This weekend we embarked on the brilliant idea that we'd been hatching for quite a while.
That idea? A big giant wooden playset for the younger 2 kids. We had a BIG metal swingset for Clone for her 2nd birthday and kept till we left the hovel. It wasn't worth moving to the new house. She essentially outgrew it about the time she went to elementary school. So we knew with the Mini-Human (aka The Little), we'd need one that would last a few years plus still entertain the Clone too while she's still young.
We found one at Academy Sports & Outdoor for $499, versus the model at the big box home store, or the membership warehouse store, which were more expensive - all models were D.I.Y. unless we paid for someone else to do the dirty work. The box says it takes 2 people 10 hours. I think they based this on the time it takes hired professionals who do such things for a living, not your average joe electrician who has become handy over the years.
If you should ever decide to buy one of these things, there are some parts of the instructions that should be IGNORED. For instance, the slide has 2 preformed plastic sides with a groove for the sheet of long plexiglas. The instructions and schematics say to measure, then drill holes and attach the wooden support with the included bolts etc. Don't drill first, don't even measure. Lay the plexiglass in the sun to soften it a smidge (cuz that's all you'll get unless you're doing this in 100 degree weather in July in Florida), prebend the ends a little, and have an extra set of arms to help you snap the plexiglass into the sides. Then put the wooden supports in behind it where they're supposed to go. Pop the parts back that came out a little when the wooden slats got snapped into the sides of the slide. THEN drill things and use the screws to attach stuff, while your extra set of arms uses counter pressure to keep things from sliding around as you're trying to use power tools. Our slide got drilled 3 times total. Devildog's 1st attempt using the instructions. The 2nd attempt remeasuring, and then the 3rd attempt after I looked at things and said "Let's just put it together first, then use the screws, otherwise who knows how many times you'll be drilling it." He agreed with me and had we done that first, the extra 30 minutes of assembly x3 would have been spent assembling something else. The girls then set out playing on the slide as it laid on the sloped ground in our back yard. They were glad to have something other than the giant box from the playset to slide on finally.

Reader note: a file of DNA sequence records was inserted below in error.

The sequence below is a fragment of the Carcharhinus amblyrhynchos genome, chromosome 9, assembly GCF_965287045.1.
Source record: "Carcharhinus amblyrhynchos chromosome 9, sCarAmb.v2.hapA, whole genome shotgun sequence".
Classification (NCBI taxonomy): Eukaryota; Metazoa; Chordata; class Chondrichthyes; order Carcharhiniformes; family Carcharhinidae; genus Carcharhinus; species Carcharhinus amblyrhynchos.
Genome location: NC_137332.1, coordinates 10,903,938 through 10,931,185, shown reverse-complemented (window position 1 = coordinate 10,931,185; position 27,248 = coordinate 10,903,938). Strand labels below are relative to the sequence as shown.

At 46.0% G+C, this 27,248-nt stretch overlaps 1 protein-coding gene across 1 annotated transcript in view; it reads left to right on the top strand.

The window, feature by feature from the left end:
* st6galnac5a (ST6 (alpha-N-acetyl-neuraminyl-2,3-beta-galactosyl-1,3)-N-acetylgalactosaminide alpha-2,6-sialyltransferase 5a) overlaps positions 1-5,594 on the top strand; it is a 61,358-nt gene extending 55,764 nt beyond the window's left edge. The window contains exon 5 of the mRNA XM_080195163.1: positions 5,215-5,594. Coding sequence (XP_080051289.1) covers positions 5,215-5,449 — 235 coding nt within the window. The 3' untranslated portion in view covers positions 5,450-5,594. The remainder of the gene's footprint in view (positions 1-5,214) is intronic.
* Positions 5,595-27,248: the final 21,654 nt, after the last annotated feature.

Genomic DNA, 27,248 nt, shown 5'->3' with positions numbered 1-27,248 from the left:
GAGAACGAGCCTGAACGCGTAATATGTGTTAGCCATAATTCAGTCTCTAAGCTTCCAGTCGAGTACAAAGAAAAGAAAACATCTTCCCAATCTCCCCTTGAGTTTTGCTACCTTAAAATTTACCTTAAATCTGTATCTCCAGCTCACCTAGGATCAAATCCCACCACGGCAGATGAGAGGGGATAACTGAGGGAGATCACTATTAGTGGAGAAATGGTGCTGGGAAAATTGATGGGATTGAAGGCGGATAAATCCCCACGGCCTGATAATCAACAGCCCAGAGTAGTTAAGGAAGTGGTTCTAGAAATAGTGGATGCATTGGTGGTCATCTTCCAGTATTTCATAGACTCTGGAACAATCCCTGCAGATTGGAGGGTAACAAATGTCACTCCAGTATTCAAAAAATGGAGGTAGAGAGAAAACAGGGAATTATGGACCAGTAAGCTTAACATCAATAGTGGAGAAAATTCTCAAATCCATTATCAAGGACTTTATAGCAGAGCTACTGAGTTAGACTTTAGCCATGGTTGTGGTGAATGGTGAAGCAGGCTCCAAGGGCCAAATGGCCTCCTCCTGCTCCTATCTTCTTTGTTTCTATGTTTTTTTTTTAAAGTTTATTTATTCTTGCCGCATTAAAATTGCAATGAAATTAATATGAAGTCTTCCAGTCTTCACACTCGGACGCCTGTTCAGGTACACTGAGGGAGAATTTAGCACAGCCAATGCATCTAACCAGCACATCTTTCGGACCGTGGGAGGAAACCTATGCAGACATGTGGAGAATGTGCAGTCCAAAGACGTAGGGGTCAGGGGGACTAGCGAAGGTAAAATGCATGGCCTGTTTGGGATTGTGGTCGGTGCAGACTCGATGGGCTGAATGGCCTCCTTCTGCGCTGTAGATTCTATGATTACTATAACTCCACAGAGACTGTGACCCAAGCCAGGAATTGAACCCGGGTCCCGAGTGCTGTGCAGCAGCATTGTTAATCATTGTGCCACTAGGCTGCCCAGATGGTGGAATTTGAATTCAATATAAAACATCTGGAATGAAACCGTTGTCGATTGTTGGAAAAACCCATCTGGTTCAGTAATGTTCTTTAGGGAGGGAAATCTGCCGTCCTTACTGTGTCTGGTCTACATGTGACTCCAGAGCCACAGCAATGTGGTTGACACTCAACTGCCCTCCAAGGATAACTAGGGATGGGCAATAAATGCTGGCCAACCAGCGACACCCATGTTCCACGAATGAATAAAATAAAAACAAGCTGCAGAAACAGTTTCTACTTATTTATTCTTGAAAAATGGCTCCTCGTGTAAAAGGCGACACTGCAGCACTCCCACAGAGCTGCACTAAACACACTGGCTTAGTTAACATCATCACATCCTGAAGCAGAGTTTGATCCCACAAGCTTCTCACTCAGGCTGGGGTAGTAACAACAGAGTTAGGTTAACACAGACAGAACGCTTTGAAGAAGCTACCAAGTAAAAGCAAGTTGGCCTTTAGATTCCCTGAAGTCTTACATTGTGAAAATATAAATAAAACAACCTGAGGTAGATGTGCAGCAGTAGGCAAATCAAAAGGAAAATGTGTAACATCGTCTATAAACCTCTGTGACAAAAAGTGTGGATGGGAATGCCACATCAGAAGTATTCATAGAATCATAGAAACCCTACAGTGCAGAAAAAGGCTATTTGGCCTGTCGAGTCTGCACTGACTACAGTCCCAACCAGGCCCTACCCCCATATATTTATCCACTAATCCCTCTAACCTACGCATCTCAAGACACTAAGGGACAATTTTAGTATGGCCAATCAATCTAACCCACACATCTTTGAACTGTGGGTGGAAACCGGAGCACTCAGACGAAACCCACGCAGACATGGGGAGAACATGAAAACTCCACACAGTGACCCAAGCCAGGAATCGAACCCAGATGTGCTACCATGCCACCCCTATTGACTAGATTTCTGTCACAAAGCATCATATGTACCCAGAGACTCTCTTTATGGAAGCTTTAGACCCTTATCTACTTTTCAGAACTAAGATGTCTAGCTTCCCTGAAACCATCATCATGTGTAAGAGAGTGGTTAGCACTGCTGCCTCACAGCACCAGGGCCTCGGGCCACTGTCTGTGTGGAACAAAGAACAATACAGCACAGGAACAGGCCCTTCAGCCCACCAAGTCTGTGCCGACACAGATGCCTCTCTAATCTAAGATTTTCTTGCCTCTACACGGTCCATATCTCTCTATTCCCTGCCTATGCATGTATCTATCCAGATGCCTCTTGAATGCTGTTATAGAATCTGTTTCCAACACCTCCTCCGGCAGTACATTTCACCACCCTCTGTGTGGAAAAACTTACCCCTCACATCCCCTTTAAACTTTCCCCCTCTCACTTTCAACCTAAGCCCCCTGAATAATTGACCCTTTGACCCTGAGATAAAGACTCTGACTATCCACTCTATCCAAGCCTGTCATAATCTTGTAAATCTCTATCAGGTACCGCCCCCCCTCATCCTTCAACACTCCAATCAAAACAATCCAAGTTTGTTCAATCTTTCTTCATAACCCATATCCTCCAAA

We probably should have just asked some other sucker who bought a giant play set for their box and we could have saved the money, and Devildog could have saved about 20 hours of his Spring Break. It's still not finished, and school resumes in the morning.